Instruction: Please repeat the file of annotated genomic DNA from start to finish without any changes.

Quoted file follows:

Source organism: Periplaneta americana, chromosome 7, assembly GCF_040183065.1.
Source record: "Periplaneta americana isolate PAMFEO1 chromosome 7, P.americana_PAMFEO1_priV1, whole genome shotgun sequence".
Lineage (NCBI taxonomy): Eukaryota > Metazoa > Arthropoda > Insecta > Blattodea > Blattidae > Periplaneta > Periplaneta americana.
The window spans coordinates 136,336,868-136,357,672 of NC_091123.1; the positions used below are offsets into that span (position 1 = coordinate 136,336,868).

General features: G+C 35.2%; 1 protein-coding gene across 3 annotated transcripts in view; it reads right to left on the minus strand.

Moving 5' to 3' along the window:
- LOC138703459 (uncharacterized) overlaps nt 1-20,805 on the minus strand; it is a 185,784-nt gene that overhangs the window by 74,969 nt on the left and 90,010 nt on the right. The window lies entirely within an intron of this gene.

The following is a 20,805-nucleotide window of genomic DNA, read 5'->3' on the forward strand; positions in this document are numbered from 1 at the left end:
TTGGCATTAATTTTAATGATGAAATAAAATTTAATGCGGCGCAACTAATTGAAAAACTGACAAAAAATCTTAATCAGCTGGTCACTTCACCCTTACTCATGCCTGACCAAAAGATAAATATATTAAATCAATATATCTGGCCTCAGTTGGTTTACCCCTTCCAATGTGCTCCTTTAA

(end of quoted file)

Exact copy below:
Source organism: Periplaneta americana, chromosome 7, assembly GCF_040183065.1.
Source record: "Periplaneta americana isolate PAMFEO1 chromosome 7, P.americana_PAMFEO1_priV1, whole genome shotgun sequence".
Lineage (NCBI taxonomy): Eukaryota > Metazoa > Arthropoda > Insecta > Blattodea > Blattidae > Periplaneta > Periplaneta americana.
The window spans coordinates 136,336,868-136,357,672 of NC_091123.1; the positions used below are offsets into that span (position 1 = coordinate 136,336,868).

General features: G+C 35.2%; 1 protein-coding gene across 3 annotated transcripts in view; it reads right to left on the minus strand.

Moving 5' to 3' along the window:
- LOC138703459 (uncharacterized) overlaps nt 1-20,805 on the minus strand; it is a 185,784-nt gene that overhangs the window by 74,969 nt on the left and 90,010 nt on the right. The window lies entirely within an intron of this gene.

The following is a 20,805-nucleotide window of genomic DNA, read 5'->3' on the forward strand; positions in this document are numbered from 1 at the left end:
TTGGCATTAATTTTAATGATGAAATAAAATTTAATGCGGCGCAACTAATTGAAAAACTGACAAAAAATCTTAATCAGCTGGTCACTTCACCCTTACTCATGCCTGACCAAAAGATAAATATATTAAATCAATATATCTGGCCTCAGTTGGTTTACCCCTTCCAATGTGCTCCTTTAA